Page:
Why Were Five Muslim-American Leaders Subject to NSA Surveillance?

The Intercept's Glenn Greenwald has been teasing a story connecting NSA surveillance to specific Americans, and now that story is out in the world.

This article is from the archive of our partner .

The Intercept's Glenn Greenwald has been teasing a story connecting NSA surveillance to specific Americans, and on Wednesday morning that story was pushed out in the world. According to a story based on documents leaked by Edward Snowden, the U.S. was spying on five Americans — all Muslims — for reasons that remain classified. According to The Intercept, it's not clear whether the government had legal permission to monitor those five Americans between the years 2002 and 2008. The individuals were identified by the reporters through their email addresses.

According to Greenwald's report, those five Americans are: Faisal Gill, a Republican lawyer and political operative and one-time candidate for public office who previously worked as a Senior Policy Advisor at the Department of Homeland Security; Asim Ghafoor, an attorney who has defended terrorism suspects; Hooshang Amirahmadi, a professor of international relations at Rutgers University; Agha Saeed, a former political science professor at California State University; and Nihad Awad, the executive director of the Council on American-Islamic Relations (CAIR). 

You can read Greenwald's full report for yourself here, but it's important to note that what is arguably the most critical detail contained in this narrative remains a mystery: how, and why, the U.S. government justified spying on these Americans. That information, if it exists on paper, remains classified. In other words, what do these five cases say about how high a bar the U.S. government sets on when it may target a U.S. citizen? We don't know, conclusively. Nor do we know from the report how, or if, the U.S. was granted legal permission to spy on these five Americans. Intelligence agencies are legally barred from surveilling American citizens without warrants, but legal maneuvering to obtain such permission is highly secretive. To the former question, Greenwald's piece seems to make an educated guess, using evidence that would be familiar to those following the U.S.'s post-9/11 national security policy towards American Muslim leaders.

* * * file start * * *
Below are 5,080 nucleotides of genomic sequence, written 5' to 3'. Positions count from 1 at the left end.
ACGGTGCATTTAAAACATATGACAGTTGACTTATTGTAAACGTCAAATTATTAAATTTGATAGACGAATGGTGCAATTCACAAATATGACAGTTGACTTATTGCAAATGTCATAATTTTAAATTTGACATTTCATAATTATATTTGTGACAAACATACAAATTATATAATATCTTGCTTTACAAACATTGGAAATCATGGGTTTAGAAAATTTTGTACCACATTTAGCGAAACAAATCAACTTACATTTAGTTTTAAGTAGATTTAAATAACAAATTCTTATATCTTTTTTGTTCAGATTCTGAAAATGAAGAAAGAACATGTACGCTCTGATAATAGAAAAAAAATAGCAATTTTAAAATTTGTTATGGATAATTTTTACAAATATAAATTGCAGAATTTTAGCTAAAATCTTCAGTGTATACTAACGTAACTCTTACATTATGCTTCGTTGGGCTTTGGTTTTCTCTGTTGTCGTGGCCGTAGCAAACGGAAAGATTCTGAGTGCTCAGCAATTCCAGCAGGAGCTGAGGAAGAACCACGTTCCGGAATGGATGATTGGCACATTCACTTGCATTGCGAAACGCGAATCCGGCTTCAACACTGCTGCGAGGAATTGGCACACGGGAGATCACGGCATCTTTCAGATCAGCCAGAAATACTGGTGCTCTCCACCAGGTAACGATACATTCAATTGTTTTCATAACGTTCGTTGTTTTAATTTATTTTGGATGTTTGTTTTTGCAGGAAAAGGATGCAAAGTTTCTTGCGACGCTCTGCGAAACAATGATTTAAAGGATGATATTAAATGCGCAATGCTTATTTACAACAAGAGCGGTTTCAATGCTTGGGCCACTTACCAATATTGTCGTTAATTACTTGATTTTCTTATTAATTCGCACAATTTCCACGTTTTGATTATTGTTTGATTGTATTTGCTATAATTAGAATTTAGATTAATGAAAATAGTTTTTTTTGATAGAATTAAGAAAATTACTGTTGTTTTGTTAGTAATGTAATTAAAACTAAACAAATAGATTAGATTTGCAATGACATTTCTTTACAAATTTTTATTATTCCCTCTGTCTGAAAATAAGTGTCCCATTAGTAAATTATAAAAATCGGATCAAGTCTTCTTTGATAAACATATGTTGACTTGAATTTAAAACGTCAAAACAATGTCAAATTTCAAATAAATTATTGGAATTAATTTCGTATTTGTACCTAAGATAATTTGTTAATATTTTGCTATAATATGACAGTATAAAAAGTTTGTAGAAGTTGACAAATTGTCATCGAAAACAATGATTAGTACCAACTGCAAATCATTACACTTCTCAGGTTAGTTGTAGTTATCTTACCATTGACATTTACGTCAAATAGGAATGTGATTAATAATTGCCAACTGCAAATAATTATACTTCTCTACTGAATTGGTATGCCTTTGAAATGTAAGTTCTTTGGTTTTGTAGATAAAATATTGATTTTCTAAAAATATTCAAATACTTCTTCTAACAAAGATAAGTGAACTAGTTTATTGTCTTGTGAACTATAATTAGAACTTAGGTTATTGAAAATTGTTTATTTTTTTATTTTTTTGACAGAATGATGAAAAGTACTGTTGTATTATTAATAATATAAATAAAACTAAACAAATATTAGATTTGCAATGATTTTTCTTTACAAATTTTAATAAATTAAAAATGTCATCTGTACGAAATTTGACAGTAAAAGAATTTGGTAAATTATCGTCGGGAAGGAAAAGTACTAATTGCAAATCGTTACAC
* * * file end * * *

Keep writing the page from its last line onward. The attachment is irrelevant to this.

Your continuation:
Noting that the FBI is listed as the “responsible agency” for investigating all five Americans, Greenwald called up a former FBI official notorious for his anti-Muslim views to get his take on the spying program. John Guandolo claims to be behind an FBI training program targeting "The Muslim Brotherhood" and "their subversive movement in the United States," and is now a well-known figure on the anti-Muslim national security pundit circuit. Also, Guandolo is long gone from the law enforcement agency. The FBI has had a ... mixed record when it comes to targeting of U.S. Muslim communities, having relied in the past on training materials depicting all U.S. Muslims as potential subversives or terrorists.

Here's what Guandolo told Greenwald about some of the targets of U.S. surveillance, even though none of the men have ever been credibly connected to terrorist activity:

To hear Guandolo tell it, Faisal Gill, the former homeland security official under Bush, was “a major player in the Muslim Brotherhood in the United States.” Asim Ghafoor, Gill’s fellow attorney, is “a jihadi” who was “directly linked to Al Qaeda guys” simply because of his representation of the Al Haramain Foundation. “He had knowledge of who they were and what they were doing,” Guandolo says. (Such logic would subject every lawyer representing defendants accused of terrorism to government surveillance.) To Guandolo, Agha Saeed was yet another secret operative for the Muslim Brotherhood. “He’s a pretty senior guy with them,” Guandolo says, “affiliated with several groups.”

Guandolo also told Greenwald that he participated in the investigation of at least one of the five Americans listed in the Snowden documents. As The Intercept notes, the five men named in their report would be familiar to those Americans who believe in a Muslim conspiracy similar to what Guandolo promotes in his statements.

The implications of the dots connected in the Greenwald report are already having an impact on the American Muslim community. Muslim Advocates's Fatima Kahn released a statement shortly after publication stating, "This report confirms the worst fears of American Muslims." She added, "the federal government has targeted Americans, even those who have served their country in the military and government, simply because of their faith or religious heritage."

In response, The Office of the Director of National Intelligence and the Justice Department issued a statement on Wednesday insisting that it does not target any Americans for their religious or political views, though it does not address whether these particular individuals were targeted or why.

No U.S. person can be the subject of surveillance based solely on First Amendment activities, such as staging public rallies, organizing campaigns, writing critical essays, or expressing personal beliefs.
On the other hand, a person who the court finds is an agent of a foreign power under this rigorous standard is not exempted just because of his or her occupation.

This article is from the archive of our partner The Wire.